The Arkansas Razorbacks ring the bell when they achieve their best performance to date.
1. Keep Kiehl uncomfortable Kiehl Frazier, Auburn’s sophomore quarterback from Shiloh Christian, has already thrown seven interceptions this season – more than any other SEC QB. Get in his face and get in his head. Arkansas has been hesitant to blitz a lot this season because of the pressure that would put on an inexperienced secondary. Does that change today against a young QB and a young offensive line? We know Frazier can run the ball, but he hasn’t been doing it effectively this season. Take away the nine sacks for minus-47 yards, and Frazier has carried 22 times for 63 yards.
2. Be disciplined in the red zone Moving the ball isn’t a problem for the Razorbacks. It’s scoring once they get going that’s been the issue. The Hogs rank sixth in the SEC in total offense but 11th in scoring offense. They're 109th nationally in red zone offense. Hold those blocks a little longer. Stay ahead of the chains. Be disciplined and avoid penalties. Don’t force bad passes. Be able to run the ball.
3. Win the turnover battle They say turnovers come in bunches. If that’s the case, Arkansas is due to get three or four cases of takeaways. The Hogs have the worst turnover margin in the nation – minus-2.6. They’ve had two takeaways – a fumble recovery vs. Jacksonville State and an interception vs. ULM. They’ve lost seven fumbles and thrown eight picks. The good news is that Auburn hasn’t been much better and is tied for 116th in turnover margin (minus-2.0) Against the Aggies, it was pretty clear the Hogs were more focused on stripping the ball. Keep that up and don’t get discouraged.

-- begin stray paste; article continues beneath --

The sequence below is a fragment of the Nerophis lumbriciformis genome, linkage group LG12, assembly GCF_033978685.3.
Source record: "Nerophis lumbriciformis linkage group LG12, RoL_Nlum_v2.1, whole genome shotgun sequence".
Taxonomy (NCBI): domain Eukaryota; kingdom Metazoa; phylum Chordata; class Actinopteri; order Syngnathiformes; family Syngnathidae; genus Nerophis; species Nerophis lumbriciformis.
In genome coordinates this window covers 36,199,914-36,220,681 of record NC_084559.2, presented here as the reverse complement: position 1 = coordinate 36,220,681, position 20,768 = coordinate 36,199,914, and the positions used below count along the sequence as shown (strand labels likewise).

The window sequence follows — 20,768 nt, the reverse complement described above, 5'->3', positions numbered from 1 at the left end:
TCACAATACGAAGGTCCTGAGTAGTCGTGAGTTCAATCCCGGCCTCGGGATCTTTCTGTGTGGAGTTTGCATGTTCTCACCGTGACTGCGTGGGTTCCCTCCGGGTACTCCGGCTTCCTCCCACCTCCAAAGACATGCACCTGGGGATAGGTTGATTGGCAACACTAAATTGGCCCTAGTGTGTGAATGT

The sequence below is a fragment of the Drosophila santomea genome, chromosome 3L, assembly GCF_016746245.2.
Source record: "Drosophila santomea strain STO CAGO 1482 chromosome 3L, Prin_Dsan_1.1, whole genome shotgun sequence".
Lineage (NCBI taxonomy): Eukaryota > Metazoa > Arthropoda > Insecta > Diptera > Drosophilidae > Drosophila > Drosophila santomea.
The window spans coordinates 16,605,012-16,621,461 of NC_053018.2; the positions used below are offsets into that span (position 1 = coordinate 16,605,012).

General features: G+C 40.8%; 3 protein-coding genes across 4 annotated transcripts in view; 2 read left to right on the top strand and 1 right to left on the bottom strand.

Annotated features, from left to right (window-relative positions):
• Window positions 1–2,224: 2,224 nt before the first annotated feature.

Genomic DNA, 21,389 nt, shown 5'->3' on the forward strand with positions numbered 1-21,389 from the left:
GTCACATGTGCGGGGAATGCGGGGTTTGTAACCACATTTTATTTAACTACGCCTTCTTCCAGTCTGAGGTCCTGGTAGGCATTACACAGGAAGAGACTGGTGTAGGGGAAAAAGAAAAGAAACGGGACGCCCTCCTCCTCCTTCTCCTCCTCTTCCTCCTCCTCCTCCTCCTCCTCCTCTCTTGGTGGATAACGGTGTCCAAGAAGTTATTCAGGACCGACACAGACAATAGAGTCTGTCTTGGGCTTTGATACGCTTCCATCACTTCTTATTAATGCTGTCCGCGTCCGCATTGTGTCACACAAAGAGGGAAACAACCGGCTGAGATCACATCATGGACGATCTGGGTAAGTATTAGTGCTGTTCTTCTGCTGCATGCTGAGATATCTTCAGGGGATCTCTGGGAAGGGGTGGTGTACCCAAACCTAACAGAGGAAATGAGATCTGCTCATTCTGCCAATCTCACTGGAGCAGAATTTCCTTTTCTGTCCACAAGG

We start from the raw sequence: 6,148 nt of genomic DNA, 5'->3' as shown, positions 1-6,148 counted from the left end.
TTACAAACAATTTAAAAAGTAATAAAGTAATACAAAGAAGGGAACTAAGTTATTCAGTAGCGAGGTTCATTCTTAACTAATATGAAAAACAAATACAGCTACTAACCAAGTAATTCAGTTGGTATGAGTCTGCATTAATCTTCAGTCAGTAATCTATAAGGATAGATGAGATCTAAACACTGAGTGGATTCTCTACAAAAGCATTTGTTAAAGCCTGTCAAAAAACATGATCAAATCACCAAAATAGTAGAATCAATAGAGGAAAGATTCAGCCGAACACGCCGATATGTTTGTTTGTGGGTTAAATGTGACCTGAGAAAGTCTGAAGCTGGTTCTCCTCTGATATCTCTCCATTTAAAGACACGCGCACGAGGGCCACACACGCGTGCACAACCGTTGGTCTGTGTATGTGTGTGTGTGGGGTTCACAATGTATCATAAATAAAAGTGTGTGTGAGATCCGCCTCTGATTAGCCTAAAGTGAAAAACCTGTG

4. Take care of Tyler This is always a key for the Hogs. We put it last only because it’s so obvious. QB Tyler Wilson wasn’t sacked last week vs. Texas A&M, but he got hit quite a bit. While the offensive line’s play is obvious in his protection or lack thereof, Tyler also has to take care of Tyler by making sure the Hogs are in the right pass protection, by not holding the ball too long and by getting three, four or five yards on the ground when his guys are covered.